Student housing performance readings continue highlighting the overall sector rebound from the pandemic-induced lull. Fall 2022 pre-lease velocity among the RealPage 175 set of campuses through March (61.2%) is ahead of March 2020 (59.5%) levels.
It should be noted that March 2020 figures were at the precipice of the COVID-19-driven slowdown. Much of the month’s leasing activity had already happened by the time that quarantine measures were taking place. Therefore, it wasn’t until April that performance slowdowns really came into the picture.
From that perspective then, March 2022’s performance should be seen as an encouraging signal for near-term expectations. Indeed, the 61.2% pre-lease rate through March is the highest on record, according to RealPage Market Analytics data.
The aggregate RealPage 175 reading obviously hints at some improved performance among individual campuses. That’s certainly true on a year-over-year basis. A total of 41 schools among the RealPage 175 set of campuses have a March 2022 pre-lease reading below the March 2021 level.
While that may sound like an insignificant amount, it’s equally important to bear in mind that it isn’t uncommon to see fairly large month-to-month increases at individual schools. And with five more months until the school year starts, there is more than enough time for many of those campuses to regain momentum.
Perhaps most important is the fact that – among those 41 campuses where Fall 2022 velocity lags the Fall 2021 pace – only a handful are significantly trailing last year’s pace. A total of eight campuses have March 2022 pre-lease velocity trailing last year’s mark by greater than 10%.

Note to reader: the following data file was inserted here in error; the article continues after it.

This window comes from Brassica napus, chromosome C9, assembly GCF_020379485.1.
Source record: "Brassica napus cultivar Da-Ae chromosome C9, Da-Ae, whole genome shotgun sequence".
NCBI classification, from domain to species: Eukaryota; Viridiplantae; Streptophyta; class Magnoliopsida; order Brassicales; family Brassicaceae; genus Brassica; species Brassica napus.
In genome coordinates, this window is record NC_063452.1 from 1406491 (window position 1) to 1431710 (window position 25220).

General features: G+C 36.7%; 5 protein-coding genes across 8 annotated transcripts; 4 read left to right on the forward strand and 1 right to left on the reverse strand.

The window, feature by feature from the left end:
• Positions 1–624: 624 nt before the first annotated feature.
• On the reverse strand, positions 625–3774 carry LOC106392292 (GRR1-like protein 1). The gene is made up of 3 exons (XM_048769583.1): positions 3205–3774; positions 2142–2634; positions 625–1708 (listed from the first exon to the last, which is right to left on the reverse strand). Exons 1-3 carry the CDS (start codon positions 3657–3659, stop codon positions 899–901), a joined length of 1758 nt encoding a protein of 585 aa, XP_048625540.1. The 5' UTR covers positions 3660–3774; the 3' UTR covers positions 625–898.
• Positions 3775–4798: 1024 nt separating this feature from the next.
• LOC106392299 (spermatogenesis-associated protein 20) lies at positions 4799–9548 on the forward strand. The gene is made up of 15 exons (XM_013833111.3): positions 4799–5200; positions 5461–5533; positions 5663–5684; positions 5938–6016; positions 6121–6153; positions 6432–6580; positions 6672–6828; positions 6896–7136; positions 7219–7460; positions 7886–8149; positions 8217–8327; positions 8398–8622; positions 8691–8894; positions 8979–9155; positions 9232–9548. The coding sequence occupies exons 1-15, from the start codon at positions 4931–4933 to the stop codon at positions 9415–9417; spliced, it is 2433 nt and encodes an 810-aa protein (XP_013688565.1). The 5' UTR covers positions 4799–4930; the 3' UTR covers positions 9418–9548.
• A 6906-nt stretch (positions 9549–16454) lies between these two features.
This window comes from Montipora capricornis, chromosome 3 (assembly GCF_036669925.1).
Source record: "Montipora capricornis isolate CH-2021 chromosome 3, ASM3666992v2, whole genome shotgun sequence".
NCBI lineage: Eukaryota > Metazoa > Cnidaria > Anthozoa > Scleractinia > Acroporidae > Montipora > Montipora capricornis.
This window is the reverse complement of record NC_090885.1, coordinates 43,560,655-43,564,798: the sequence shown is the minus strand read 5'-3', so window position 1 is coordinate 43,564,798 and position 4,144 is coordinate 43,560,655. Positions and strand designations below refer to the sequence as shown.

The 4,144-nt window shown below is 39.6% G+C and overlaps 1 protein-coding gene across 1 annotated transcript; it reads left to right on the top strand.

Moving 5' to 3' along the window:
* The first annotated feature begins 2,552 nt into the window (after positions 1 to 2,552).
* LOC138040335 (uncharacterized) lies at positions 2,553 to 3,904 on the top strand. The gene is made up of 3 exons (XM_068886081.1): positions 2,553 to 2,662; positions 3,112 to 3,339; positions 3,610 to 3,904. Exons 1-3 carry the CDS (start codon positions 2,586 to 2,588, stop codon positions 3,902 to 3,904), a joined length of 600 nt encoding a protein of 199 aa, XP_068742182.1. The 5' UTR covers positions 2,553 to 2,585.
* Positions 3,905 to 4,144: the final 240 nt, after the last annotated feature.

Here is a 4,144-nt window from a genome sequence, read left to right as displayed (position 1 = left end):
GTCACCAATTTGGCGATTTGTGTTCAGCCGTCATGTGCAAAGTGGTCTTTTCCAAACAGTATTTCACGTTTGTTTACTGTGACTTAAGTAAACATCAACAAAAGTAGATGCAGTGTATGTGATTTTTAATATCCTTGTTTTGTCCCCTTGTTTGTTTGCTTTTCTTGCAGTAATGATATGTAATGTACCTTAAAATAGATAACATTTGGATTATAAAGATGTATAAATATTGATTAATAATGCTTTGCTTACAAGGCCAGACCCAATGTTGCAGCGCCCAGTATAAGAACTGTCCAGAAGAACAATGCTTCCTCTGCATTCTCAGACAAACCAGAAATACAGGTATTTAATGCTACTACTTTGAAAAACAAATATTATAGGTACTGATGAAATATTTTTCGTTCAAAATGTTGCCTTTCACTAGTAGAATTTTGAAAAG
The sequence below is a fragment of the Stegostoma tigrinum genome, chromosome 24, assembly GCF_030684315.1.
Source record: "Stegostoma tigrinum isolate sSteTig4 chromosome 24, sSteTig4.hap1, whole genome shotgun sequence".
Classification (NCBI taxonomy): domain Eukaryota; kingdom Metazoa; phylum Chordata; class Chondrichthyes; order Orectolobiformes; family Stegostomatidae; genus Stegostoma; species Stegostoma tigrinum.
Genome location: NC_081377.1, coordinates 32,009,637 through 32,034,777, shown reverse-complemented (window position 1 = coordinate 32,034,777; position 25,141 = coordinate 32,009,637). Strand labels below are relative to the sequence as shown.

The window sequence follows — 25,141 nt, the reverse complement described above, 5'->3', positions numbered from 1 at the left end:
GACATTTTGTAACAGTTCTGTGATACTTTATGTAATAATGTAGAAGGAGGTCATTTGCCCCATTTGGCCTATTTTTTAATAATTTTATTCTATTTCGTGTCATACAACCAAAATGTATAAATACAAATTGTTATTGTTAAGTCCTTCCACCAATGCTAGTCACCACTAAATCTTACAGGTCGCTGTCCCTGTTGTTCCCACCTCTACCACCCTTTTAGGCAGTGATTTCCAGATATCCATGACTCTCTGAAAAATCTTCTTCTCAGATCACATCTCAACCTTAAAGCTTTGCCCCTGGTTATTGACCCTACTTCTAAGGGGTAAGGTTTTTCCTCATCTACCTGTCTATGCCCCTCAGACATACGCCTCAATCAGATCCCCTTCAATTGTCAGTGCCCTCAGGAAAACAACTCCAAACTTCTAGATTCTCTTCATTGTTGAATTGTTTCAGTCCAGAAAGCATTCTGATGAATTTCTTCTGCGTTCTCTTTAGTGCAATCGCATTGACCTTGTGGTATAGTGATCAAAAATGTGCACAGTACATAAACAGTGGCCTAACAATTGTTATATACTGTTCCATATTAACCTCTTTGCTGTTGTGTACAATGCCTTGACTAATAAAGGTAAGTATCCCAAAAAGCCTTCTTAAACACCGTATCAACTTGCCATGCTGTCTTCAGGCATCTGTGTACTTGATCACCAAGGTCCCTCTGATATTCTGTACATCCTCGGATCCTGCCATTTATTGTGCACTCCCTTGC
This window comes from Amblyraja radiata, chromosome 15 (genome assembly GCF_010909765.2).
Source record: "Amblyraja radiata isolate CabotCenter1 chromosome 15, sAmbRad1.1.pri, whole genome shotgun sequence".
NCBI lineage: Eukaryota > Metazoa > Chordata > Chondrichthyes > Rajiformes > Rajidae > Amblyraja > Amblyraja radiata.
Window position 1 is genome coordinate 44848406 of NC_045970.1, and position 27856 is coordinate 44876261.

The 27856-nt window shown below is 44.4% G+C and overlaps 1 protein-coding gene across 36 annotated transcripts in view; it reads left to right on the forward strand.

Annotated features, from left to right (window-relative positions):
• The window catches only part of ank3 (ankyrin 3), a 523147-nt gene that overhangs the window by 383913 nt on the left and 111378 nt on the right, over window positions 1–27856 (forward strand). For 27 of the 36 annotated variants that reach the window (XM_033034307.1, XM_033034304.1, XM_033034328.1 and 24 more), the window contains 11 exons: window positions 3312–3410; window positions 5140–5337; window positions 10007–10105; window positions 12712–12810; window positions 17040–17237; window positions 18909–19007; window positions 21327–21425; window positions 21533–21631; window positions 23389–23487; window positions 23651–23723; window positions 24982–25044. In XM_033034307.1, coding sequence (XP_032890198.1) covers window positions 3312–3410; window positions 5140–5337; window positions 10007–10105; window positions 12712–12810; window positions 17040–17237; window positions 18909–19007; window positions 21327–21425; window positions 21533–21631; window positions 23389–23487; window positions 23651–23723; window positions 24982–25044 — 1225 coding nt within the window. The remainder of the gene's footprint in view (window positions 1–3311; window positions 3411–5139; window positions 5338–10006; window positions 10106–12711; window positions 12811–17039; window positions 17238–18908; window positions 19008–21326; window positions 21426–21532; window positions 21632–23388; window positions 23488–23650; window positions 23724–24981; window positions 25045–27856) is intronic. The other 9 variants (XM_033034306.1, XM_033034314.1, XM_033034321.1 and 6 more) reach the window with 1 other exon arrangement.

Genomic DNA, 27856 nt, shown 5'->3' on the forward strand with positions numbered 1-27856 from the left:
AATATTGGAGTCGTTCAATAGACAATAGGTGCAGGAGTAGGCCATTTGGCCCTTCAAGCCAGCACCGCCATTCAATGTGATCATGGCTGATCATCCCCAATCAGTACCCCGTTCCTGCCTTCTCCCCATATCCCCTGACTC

Those campuses will certainly have their work cut out for them if they plan to match last year’s already-suppressed final pre-lease occupancy tally. But by that same token, a huge chunk of the schools trailing last year’s mark remain within striking distance and could catch up (if not surpass) last year’s mark with one or two solid months of leasing activity.
Turning to rent growth, it’s not surprising to see pricing power has returned in an impressive manner as well. Annualized rent change through March 2022 shows an unprecedented growth rate of 5%.
The rapid acceleration in rents through March 2022 does point to some “catch-up” effect, as last year’s March readings were actually negative. Therefore, it should be noted that today’s growth rate is slightly overstated due to the compressed figure from last year.
Still, that small nuance of arithmetic shouldn’t undersell the fact that today’s rent growth is also a byproduct of returning demand. The 5% annualized rent growth reading is essentially double the “typical” rent growth reading of roughly 2% to 3% that had been commonly achieved throughout the 2010s decade.
To learn more about the data behind this article and what RealPage has to offer, visit https://www.realpage.com/.
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